Collateralized loan obligations, which helped fuel the mid-2000s buyout boom but largely disappeared after the credit crisis, are showing signs of recovery.
Credit Suisse Asset Management floated a $410 million CLO in April, with its highest rated, AAA tranche pricing at Libor+125 basis points, according to Thomson Reuters LPC, a sister service of Buyouts that tracks the loan market. The Credit Suisse vehicle, named Madison Park VII, secured among the strongest pricings since the credit crisis.
Another $400 million CLO, being floated by the asset manager BlackRock Financial Management, is expected to price on May 12, and Citigroup provided price guidance late last month of Libor+125 for the AAA tranche of that issue, which is called BMI CLO I, according to LPC.
In the depths of the credit crisis, spreads were as wide as Libor+650, according to data from Citigroup Inc, bringing CLO formation to a halt. The tightening spreads indicate that CLO market conditions are improving, Randy Schwimmer, a senior managing director and the head of capital markets at the lender Churchill Financial Group LLC, told Buyouts.
“Liability costs continue to come down. The recent CSAM deal showed that triple-A spreads are now at the L+125 level,” Schwimmer wrote in an e-mail message. “That’s a short hop to L+100 which is the level most structured finance pros point to as when the CLO arbitrage for equity investors becomes economical.”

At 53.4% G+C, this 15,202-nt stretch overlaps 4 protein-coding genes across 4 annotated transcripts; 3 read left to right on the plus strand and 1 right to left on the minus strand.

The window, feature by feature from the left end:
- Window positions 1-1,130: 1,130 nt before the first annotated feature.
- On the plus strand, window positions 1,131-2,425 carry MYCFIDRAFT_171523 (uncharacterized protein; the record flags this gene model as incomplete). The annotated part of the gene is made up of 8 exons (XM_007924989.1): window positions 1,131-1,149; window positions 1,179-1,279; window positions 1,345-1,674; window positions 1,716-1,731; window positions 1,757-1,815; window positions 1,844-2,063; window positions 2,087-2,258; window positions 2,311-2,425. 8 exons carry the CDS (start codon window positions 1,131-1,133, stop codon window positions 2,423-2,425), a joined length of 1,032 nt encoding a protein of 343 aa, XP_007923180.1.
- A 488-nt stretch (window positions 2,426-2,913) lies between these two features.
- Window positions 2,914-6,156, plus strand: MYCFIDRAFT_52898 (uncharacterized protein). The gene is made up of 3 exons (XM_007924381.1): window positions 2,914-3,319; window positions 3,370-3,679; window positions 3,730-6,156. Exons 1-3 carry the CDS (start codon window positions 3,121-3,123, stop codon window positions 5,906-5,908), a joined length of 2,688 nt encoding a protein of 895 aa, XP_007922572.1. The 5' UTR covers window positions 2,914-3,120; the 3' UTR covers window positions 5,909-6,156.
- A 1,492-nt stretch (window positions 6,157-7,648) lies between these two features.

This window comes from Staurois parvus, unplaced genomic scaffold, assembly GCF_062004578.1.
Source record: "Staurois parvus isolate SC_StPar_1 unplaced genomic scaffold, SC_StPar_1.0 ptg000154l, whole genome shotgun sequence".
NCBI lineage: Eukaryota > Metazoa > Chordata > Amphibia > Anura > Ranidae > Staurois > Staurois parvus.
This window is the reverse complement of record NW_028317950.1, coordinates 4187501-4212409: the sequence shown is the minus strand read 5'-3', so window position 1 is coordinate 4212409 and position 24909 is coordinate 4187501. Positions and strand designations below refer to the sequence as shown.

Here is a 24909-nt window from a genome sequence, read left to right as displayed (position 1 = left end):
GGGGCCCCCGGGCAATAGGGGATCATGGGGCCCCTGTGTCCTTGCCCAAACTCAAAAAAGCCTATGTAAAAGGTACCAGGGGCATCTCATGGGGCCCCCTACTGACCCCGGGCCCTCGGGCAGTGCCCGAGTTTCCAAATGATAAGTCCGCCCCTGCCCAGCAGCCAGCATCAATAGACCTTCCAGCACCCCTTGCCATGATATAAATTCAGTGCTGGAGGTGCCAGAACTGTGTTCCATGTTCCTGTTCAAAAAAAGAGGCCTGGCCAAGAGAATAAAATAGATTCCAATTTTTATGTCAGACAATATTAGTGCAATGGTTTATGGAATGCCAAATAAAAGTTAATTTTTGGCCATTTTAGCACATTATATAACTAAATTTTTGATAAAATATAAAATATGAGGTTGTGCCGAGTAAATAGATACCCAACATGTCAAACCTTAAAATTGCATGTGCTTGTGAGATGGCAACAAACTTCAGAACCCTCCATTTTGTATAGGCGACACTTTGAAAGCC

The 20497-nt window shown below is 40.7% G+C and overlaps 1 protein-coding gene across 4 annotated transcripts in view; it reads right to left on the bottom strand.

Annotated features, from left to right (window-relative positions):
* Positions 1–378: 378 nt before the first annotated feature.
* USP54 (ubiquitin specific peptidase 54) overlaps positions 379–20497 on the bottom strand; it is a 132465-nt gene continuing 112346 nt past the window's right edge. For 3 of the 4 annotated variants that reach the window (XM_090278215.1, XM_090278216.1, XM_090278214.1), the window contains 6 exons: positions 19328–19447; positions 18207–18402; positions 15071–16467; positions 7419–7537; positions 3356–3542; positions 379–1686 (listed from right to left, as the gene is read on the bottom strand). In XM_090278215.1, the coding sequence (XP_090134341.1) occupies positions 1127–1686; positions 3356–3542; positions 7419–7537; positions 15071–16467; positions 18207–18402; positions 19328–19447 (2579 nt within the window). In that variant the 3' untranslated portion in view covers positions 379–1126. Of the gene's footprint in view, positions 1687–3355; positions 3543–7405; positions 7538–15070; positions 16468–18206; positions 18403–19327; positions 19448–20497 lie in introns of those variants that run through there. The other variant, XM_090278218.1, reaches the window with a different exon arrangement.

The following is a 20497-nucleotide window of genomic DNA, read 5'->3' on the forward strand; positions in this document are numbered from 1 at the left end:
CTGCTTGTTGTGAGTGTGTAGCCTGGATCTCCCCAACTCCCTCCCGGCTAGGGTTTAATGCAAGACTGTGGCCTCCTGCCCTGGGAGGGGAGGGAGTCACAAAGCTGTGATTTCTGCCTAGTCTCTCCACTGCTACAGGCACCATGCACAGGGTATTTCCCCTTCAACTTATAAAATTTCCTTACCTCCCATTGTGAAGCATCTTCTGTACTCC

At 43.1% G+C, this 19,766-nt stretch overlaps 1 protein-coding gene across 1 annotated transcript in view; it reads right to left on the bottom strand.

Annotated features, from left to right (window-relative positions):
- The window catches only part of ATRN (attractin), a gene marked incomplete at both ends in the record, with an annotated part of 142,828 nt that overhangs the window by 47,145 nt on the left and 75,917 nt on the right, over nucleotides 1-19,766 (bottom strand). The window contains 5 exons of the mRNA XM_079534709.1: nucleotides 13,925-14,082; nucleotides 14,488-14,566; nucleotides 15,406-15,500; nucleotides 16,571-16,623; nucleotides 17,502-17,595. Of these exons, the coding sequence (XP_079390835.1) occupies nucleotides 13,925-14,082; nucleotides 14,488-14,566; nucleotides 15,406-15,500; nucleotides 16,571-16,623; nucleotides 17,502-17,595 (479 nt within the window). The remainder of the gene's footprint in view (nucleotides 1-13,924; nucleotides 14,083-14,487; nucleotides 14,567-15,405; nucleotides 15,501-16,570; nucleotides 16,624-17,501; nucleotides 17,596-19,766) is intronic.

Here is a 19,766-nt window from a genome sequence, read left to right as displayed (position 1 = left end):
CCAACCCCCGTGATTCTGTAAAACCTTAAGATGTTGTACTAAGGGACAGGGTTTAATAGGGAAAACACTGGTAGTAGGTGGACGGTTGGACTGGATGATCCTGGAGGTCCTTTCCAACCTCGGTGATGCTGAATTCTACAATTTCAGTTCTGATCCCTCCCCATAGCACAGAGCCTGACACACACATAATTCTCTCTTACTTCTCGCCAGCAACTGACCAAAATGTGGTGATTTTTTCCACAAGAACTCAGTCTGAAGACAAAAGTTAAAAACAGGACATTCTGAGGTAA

CLOs are a form of derivative, whose managers package a number of leveraged loans into new debt securities in tranches with varying levels of risk and return and sell them to investors seeking current income and yield. JP Morgan said in a report in April that it expects CLO issuance to reach $10 billion to $15 billion this year. According to Citi, $4 billion in CLOs were issued in 2010. CLO issuance peaked in 2006, estimated at more than $97 billion.
Participants at the Buyouts New York conference in late April talked of additional issuers coming to market with CLO vehicles, including
Spreads in the leveraged loan market have narrowed significantly since the second half of 2010, and new money, coming from mutual funds and other income-oriented investors seeking higher yields, has put pressure on lenders to find ways to put more money to work. To some extent, that has led to a logjam, because slumping borrower demand in the first quarter only put additional downward pressure on spreads. (Investor pushback led to slightly wider spreads in March, according to LPC.)
“But hopefully that trend will stabilize as new deal flow emerges later this quarter,” said Schwimmer of Churchill Financial. “So we’re headed in the right direction, but it will take a while for the logs to start really flowing downriver.”
CORRECTION: Highland Capital Management was misidentified as Highland Capital Corp. in a version of this story originally posted on May 5, 2011.